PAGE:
Last year, conservation organisation Panthera released footage of a trio of sand cat kittens looking inarguably adorable as they glared, wide-eyed, into the blaze of a researcher's spotlight. Cat lovers approved and view counts quickly skyrocketed into viral territory. Well, it turns out that wasn't the only footage the researchers captured of the elusive felines. Earlier this month, a second snippet of footage was unveiled – this time filmed on remote camera traps positioned around the tuft of vegetation where the kittens were first spotted.

Filmed just six hours after the initial video that made this triplet of fuzzballs internet famous back in September 2017, the newly released footage provides a window into natural sand cat kitten behaviour. The video kicks off with a close-up as we watch one of the kittens boldly approach the camera leaving its more timid siblings grooming and playing in the background. "This difference in temperament among littermates has been documented in several cat species, including tigers and jaguars," Grégory Breton, Panthera France's managing director, explains in a blog post. "Despite their much smaller size, sand cats are no exception!"

Much like domestic kittens, the mini sand cats are playful – stalking and tackling just about anything within reach. For wild carnivores, this behaviour serves as training, helping the cats to develop hunting skills and reflexes vital to their survival. Although the kittens were only six to eight weeks old when the footage was captured, they already showed an interest in rodents that occasionally wandered past.

Sand cats inhabit a swathe of desert terrain from the dune seas of the Sahara to the Kyzylkum Desert of Uzbekistan. Locating and tracking the species for study, however, can be particularly problematic. Remote camera-traps have become a standard survey method to glean data about wild animal populations, but the barren habitat that the sand cat calls home is treeless, leaving little to attach cameras to.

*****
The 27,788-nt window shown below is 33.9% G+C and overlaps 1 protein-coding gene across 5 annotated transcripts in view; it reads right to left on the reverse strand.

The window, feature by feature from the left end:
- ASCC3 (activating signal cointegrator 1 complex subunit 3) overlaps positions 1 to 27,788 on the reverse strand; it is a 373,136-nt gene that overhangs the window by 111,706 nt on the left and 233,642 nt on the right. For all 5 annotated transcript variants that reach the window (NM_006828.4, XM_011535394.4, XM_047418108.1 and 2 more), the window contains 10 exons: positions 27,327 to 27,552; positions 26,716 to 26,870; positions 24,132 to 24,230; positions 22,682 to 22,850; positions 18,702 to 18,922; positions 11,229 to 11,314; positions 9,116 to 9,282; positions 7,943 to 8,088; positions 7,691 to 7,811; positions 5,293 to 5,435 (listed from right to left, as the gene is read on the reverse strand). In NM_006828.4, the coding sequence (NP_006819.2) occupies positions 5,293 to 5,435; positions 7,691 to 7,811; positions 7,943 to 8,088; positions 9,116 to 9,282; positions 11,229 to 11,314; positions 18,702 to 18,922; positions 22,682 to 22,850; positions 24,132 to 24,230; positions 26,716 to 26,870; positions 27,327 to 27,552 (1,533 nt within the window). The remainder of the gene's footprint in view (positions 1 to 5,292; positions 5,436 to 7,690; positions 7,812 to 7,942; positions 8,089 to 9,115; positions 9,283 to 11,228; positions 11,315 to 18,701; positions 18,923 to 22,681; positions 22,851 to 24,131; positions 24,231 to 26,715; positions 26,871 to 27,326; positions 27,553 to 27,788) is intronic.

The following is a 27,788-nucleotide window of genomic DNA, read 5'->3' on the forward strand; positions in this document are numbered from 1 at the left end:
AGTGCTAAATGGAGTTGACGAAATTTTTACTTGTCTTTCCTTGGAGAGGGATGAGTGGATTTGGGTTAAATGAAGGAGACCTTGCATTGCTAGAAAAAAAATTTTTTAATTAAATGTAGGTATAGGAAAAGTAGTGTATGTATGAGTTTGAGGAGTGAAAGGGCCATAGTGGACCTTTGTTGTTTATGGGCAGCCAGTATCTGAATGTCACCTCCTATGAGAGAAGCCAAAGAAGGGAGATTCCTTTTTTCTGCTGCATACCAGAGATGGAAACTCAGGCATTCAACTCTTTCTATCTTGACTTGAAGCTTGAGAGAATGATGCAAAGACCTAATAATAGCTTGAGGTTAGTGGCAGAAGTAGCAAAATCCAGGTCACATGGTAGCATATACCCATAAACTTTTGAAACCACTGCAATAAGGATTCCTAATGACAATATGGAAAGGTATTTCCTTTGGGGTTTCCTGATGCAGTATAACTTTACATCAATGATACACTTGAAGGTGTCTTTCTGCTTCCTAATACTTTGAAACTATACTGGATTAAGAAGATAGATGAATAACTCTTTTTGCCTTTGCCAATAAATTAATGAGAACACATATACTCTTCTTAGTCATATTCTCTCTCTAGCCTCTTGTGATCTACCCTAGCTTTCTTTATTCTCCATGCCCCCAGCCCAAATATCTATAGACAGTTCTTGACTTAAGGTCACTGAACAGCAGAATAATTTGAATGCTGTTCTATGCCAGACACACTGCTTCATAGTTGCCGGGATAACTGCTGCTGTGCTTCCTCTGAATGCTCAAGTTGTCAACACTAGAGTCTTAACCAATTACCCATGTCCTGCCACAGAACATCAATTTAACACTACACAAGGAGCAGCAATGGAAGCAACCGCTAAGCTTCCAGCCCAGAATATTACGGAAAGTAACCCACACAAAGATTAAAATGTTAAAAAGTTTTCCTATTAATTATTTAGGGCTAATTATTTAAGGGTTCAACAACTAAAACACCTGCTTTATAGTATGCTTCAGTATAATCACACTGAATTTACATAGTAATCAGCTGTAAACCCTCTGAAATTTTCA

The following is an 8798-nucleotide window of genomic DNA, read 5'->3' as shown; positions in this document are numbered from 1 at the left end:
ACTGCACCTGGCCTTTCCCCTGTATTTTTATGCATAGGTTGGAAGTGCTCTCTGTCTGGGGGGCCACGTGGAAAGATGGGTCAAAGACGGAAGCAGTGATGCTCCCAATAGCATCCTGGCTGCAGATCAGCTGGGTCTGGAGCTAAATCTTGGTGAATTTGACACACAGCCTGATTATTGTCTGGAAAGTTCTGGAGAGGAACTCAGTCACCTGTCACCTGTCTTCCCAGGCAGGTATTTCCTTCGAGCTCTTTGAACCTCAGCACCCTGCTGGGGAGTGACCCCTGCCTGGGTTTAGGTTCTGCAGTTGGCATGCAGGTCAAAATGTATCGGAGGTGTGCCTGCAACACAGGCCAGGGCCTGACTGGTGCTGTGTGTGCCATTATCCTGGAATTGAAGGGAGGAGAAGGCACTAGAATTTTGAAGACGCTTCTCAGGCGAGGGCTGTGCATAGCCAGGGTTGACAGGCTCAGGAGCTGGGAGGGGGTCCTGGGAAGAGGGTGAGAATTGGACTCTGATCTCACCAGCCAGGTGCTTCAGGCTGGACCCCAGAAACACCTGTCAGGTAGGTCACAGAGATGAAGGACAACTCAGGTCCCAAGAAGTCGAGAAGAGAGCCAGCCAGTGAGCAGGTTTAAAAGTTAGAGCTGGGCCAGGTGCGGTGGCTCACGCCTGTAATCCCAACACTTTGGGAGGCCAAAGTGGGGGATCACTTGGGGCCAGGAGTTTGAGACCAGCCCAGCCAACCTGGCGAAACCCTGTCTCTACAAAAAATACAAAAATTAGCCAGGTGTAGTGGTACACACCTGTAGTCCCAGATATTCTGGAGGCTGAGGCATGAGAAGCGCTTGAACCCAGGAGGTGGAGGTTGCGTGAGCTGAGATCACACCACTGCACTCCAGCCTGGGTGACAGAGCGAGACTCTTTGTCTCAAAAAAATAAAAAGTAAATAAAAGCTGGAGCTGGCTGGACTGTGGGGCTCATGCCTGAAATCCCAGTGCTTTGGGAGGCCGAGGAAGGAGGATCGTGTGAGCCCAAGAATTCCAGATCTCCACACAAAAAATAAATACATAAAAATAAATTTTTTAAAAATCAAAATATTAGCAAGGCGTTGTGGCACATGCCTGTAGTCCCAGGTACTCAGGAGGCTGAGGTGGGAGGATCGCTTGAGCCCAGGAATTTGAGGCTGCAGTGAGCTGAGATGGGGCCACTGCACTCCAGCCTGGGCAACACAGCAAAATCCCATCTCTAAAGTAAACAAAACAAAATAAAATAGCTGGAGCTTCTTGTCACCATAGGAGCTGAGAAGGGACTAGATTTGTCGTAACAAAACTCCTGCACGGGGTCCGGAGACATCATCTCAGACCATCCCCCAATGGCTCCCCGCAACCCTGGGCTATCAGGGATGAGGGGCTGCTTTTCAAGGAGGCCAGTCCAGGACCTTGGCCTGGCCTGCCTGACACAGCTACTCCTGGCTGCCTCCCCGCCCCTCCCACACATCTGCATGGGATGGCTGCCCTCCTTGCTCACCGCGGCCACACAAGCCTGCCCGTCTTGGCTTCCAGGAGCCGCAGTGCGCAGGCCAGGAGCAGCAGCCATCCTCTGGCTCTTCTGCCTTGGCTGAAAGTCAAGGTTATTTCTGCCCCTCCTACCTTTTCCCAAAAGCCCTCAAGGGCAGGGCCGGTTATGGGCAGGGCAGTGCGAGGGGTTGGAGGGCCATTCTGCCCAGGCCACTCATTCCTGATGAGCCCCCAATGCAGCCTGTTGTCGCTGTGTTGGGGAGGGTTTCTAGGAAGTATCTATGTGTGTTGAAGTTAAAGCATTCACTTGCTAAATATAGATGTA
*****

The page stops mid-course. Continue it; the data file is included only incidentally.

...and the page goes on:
A lack of trees also means that sand cats have to get creative when it comes to sharpening their claws. With no wood readily available, the kittens were documented in the latest footage using dehydrated dromedary dung balls to hone their nails! 

A female sand cat sheltering against a tuft of desert grass. Image © Grégory Breton

The kittens can also be seen grooming – marking the first time that this behaviour has been documented in the species. "All of the sand cats we’ve studied have carried fleas and ticks, and these kittens were also likely hosts," Breton explains. "Grooming is essential for removing these external parasites and for reinforcing the bond between littermates."

Since sand cat females breed every year, it's likely that these kittens have since dispersed in search of their own territories. The researchers that filmed these wide-eyed cats also spotted a lactating female in the same vicinity – a cat which they suspect to be the mother of the now famous kittens. She was fitted with a collar and is believed to have since shifted her territory into a new range or settled into a den in preparation for a new litter.

Although sand cats are listed as "Least Concern" by the IUCN, little is known about their distribution and the threats they may face across their extensive range. Their nocturnal or crepuscular habits, impressive camouflage and general elusiveness make the species difficult to study. "Gaining knowledge about sand cats’ distribution, threats, and status is vital for their conservation," writes Breton. "With rising temperatures, the desert may become too harsh for this ecosystem, isolating rodents and sand cats to small pockets and threatening the viability of the species."

For more developments and updates, follow the Sand Cat Sahara Research Team on Facebook (they also monitor other native carnivores of the Moroccan Sahara, including fennec and Rüppell’s foxes and African wildcats).

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Top header image: Panthera